Soldier from NJ among troops killed by drone strike
⚫ Sgt. William Jerome Rivers was a decorated soldier from NJ
⚫ He and two others were killed Sunday in Jordan
⚫ The military mourns while answering for attack
A decorated soldier from New Jersey was among three Army Reservists killed by a weekend drone strike on their base in Jordan near the Syrian border.
The Pentagon identified those killed in the attack as Sgt. William Jerome Rivers, 46; Spc. Kennedy Ladon Sanders, 24; and Spc. Breonna Alexsondria Moffett, 23. The three were assigned to the 926th Engineer Brigade based at Fort Moore, Georgia.
Rivers was first assigned to the 990th Engineer Company at Fort McGuire-Dix in New Jersey and was from Willingboro.
Gov. Murphy and U.S. Sen. Booker acknowledges loss
"I am deeply saddened to learn of the passing of Sergeant William Rivers of Willingboro, who was among three U.S. soldiers killed in the terrorist attack in Jordan this weekend. As parents, Tammy and I send our heartfelt sympathies to all three families who now face the unimaginable pain of losing a cherished loved one. As Americans, we share our gratitude for the soldiers’ bravery and sacrifice, and for the courage of every servicemember fighting terrorism at home and abroad, to whom we owe a debt we can never repay," Gov. Phil Murphy said in a statement on Monday.
The governor added that he plans to sign an executive order to lower the flags to half-staff in Rivers' honor.
“Sergeant Rivers served with courage, honor, and a deep sense of duty, embodying the best of New Jersey and our nation," U.S. Sen. Cory Booker, D-N.J., said in a statement on Monday. "His death is a profound loss to his family, friends, colleagues, and our entire country, and a reminder of the heavy debt we owe to our military families for their sacrifice."
“A grateful nation can never repay Sergeant William J. Rivers, Specialist Kennedy L. Sanders, and Specialist Breonna A. Moffett, and their families, but we can honor their lives by upholding the values they fought for. I extend my deepest condolences to their loved ones in this time of grief.”
How did strike happen?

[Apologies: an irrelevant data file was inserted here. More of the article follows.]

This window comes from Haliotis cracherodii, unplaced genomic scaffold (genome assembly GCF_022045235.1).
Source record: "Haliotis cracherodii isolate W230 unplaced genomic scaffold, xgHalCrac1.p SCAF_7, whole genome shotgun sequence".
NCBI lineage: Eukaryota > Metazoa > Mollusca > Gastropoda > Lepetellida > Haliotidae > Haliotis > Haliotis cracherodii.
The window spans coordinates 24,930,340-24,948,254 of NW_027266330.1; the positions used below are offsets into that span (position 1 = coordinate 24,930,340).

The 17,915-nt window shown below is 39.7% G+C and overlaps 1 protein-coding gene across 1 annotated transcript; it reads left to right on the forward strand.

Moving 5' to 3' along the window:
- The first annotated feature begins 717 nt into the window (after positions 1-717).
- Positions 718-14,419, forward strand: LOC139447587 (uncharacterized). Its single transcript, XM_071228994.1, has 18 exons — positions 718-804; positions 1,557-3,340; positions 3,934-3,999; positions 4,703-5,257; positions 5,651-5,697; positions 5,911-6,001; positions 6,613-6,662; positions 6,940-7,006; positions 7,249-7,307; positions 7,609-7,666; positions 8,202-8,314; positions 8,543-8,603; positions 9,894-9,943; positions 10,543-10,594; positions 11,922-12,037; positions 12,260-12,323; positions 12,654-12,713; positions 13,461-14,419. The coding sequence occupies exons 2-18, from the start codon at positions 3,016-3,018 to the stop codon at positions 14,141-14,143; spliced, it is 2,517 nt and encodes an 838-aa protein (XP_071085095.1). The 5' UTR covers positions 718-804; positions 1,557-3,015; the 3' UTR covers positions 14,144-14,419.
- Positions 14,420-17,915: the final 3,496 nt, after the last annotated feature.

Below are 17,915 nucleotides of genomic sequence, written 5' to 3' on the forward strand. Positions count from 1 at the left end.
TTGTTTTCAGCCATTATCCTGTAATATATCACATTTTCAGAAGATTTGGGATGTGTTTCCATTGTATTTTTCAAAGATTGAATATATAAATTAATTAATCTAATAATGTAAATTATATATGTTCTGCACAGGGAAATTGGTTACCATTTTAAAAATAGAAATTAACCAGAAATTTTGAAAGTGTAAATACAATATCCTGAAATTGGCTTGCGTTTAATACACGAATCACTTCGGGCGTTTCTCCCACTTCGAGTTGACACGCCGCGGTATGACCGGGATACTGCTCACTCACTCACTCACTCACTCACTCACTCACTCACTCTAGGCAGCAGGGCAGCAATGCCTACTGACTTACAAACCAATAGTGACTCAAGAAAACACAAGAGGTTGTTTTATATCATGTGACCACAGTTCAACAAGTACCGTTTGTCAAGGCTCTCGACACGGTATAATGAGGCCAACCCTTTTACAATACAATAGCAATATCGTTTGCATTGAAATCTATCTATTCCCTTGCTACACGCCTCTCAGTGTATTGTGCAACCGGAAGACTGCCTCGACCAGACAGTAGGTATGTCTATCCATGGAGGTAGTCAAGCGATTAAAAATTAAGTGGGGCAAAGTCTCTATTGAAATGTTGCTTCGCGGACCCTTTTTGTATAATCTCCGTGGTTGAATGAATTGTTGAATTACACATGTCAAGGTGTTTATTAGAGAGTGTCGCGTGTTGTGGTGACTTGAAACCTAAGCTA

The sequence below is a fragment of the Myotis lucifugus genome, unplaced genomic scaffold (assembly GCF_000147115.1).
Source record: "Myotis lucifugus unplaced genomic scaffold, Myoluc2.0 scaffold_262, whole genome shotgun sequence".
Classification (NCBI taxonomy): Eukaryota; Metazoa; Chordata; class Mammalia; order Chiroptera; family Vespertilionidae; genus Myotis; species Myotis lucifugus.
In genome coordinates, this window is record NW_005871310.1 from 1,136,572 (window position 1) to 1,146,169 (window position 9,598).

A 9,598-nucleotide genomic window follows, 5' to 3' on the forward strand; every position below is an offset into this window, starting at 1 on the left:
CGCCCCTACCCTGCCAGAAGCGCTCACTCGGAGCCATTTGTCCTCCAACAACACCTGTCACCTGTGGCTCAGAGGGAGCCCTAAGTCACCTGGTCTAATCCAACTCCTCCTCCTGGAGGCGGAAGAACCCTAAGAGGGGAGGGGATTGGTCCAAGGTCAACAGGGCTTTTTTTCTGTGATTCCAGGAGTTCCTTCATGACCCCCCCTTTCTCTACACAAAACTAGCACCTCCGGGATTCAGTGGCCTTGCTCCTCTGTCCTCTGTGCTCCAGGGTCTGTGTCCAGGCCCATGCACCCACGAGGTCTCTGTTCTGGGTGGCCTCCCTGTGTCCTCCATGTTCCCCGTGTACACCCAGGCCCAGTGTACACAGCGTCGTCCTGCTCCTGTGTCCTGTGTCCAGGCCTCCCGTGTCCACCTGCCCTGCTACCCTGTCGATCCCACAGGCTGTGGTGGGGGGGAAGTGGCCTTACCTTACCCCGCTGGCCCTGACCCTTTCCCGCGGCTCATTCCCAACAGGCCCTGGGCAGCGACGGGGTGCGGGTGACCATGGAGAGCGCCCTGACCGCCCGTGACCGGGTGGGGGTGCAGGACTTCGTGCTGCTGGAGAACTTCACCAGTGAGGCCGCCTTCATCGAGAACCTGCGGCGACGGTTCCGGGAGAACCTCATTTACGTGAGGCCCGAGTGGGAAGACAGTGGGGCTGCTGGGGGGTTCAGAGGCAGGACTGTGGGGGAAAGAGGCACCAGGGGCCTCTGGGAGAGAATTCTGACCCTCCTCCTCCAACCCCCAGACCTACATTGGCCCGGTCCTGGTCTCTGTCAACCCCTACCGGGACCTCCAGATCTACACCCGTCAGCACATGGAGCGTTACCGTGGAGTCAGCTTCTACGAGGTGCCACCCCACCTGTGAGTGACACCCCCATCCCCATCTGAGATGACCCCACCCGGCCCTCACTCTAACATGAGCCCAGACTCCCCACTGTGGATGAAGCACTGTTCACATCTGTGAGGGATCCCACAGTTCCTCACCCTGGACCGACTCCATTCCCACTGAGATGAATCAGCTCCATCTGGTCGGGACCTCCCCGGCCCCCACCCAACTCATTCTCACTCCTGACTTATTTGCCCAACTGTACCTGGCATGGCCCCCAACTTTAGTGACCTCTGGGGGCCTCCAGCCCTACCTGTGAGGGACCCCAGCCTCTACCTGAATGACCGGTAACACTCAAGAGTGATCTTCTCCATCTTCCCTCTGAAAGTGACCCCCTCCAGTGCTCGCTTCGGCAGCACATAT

U.S. forces may have mistaken an enemy drone for an American one and let it pass unchallenged, The Associated Press reported.
Aside from the soldiers killed, the Pentagon said more than 40 troops were wounded in the attack, most with cuts, bruises, brain injuries and similar wounds. Eight were medically evacuated, including three who were going to Landstuhl Regional Medical Center in Germany. The other five, who suffered minor brain injuries, were expected to return to duty.
Asked if the failure to shoot down the enemy drone was “human error," Pentagon spokeswoman Sabrina Singh responded that the U.S. Central Command was still assessing the matter.
Serving his country
Rivers, whose last address was Carrollton, Georgia, enlisted in the Army Reserve in 2011 as an interior electrician, the Army Reserves said on Facebook.
His service to the country included a nine-month rotation in Iraq during Operation Inherent Resolve in 2018.
He was the recipient of the Army Achievement Medal, National Defense Service Medal, Global War on Terrorism Service Medal, Army Service Ribbon, Overseas Service Ribbon, two Army Reserve Component Overseas Training Ribbon, Armed Forces Reserve Medal with “M” Device, and the Inherent Resolve Campaign Medal with Campaign Star.
Loss leaves a mark
Lt. Gen. Jody J. Daniels, the chief of the Army Reserve, said the loss of Rivers, Moffett and Sanders "has left an indelible mark on the United States Army Reserve."
"On behalf of the U.S. Army Reserve, I share in the sorrow felt by their friends, family, and loved ones," Daniels said. "Their service and sacrifice will not be forgotten, and we are committed to supporting those left behind in the wake of this tragedy."